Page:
Imitation is a result of visual information combining with muscle activation, which in turn facilitates empathy. Our capacity to imitate is thought to rely upon a specialized network of brain regions called the human mirror neuron system.

Mirror neurons were first discovered in the early 90s by Italian researchers studying the brain regions responsible for muscle activation. The hallmark trait of mirror neurons are that they become active in a person when that person is observing another person’s motor action, their intention, when viewing faces that depict emotion or when someone is included in a visual-motor task such as throwing a ball or dancing.

The human mirror neuron begins with a brain region called the superior temporal sulcus (STS), which processes body movement, where someone’s attention is directed toward, and emotion. This data rich visual information is transmitted from the STS to the posterior parietal cortex (PPC), which is where mirror neurons are first activated.

The PPC functions to coordinate motor plans (muscle movements for a specific goal) and identifies where other objects are in relation to one’s own body. The STS-PPC connection is thought to support our ability to imitate the movements of those we watch.

The combined visual-motor information from the PPC is then transmitted to the frontal cortex and some of this information is sent to the language-processing region called Broca’s area.

With a simple photograph our brain will unconsciously processes biological motion, attend to where emotions are being directed, activate muscles of those we are observing, and transmits this information to language processing centers where we can consciously express our own emotional reaction.

Theory of Mind

Imitation is a basic social skill that often occurs unconsciously. However, as we age we become much more aware of someone’s emotions not by direct observation by rather by judging their intent. Intent requires us to place ourselves into someone else’s perspective and to hold the belief that other people have minds that are distinct from our own.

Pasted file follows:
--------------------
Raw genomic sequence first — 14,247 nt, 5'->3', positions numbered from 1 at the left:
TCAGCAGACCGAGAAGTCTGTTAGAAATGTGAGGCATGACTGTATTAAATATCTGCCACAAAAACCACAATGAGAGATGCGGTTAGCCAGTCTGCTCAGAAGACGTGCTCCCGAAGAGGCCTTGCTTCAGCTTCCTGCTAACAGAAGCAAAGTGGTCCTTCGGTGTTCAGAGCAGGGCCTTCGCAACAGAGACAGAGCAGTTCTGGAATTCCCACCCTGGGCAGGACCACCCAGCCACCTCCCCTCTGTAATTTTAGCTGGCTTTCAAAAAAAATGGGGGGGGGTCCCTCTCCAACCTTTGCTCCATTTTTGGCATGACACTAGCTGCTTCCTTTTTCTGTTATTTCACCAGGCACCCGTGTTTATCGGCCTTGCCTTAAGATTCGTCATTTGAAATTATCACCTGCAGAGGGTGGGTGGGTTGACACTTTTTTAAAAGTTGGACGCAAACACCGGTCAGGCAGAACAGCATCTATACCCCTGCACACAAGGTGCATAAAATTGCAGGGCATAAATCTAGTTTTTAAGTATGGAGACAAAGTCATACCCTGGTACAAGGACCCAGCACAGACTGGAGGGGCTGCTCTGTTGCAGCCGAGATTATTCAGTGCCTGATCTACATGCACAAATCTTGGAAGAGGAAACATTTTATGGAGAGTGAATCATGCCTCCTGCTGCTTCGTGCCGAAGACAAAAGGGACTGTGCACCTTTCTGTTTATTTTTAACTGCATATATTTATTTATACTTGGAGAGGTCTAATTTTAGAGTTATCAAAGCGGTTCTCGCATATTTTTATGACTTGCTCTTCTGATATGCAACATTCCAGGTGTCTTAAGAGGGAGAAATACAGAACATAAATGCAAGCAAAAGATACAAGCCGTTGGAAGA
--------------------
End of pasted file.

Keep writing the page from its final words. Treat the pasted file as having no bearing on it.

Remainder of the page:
The Theory of Mind is a subfield of cognitive neuroscience that studies how humans understand the mental states of other people. The general idea is that the mind is something we cannot see and thus we must believe that it exists in theory, hence the name Theory of Mind. Because mental states are not observable, much of what we know about human behavior is through observing someone’s intent.

It’s quite the step in cognition to go from imitation to understanding someone’s intention. Indeed, understanding the mental state of others is a developmental milestone and it does not happen until about the age of four. The “false-belief test” is one way by which children are determined to have a developed a theory of mind.

In the false-belief test a child is shown a video where a puppet (we’ll call him Riku) leaves a cookie on a table and when Riku leaves the scene another puppet walks in (we’ll call her Akiko). Without Riku noticing, Akiko picks up the cookie and moves it into a cookie jar and then leaves the scene. Riku will re-enter the room but before he does the observing child is asked where Riku will think the cookie is.

Children younger than four will often state that Riku will think the cookie is in the cabinet. Children younger than four are often unable to identify the point of view of another person and do not understand that people have a mind that differs from theirs.

Only recently have neuroscientist been able to identify a brain region that is specific to inferring the mental states of others and this region is called the temporal parietal junction or TPJ. The TPJ is necessary to infer someone else’s beliefs.

Additionally, the TPJ processes the motivation behind someone’s actions, it’s crucial in evaluating another person’s moral judgments, and evidence suggests that the TPJ is a brain structure that is uniquely human. Because other animals don’t seem to have an analogous structure to the TPJ, it is likely that the human brain further evolved to develop a theory of mind, which in has allowed us to deeply examine the beliefs, emotions, and desires of others.

Embodying the Photo

The human mirror neuron system and the brain networks of the Theory of Mind are only some of the brain regions involved in emotional processing. We have evolved to feel the emotions of other people and vision can clearly drive much of our emotional response.

We see someone’s facial expression, imitate his or her emotion, and empathize. We understand intent, which influences how we judge someone’s emotional state, goals and desires. What better way to collectively engage in empathy than to share the images we take?

Photography is important because it can influence our capacity to empathize, it effects our motivation to help others, and help us connect with people through imitation. Seeing children with polio, viewing racial discrimination, watching the total destruction of New Orleans undoubtedly appeal to our emotions and our yearning to help those in need.

The very survival of our species has and still relies on understanding how other feel, attending to the needs of those around us, and working with one another to construct a better society.

Photography is more important than ever because we need visual imagery that reflects our connectedness, especially in a world that can be as inhumane as ours.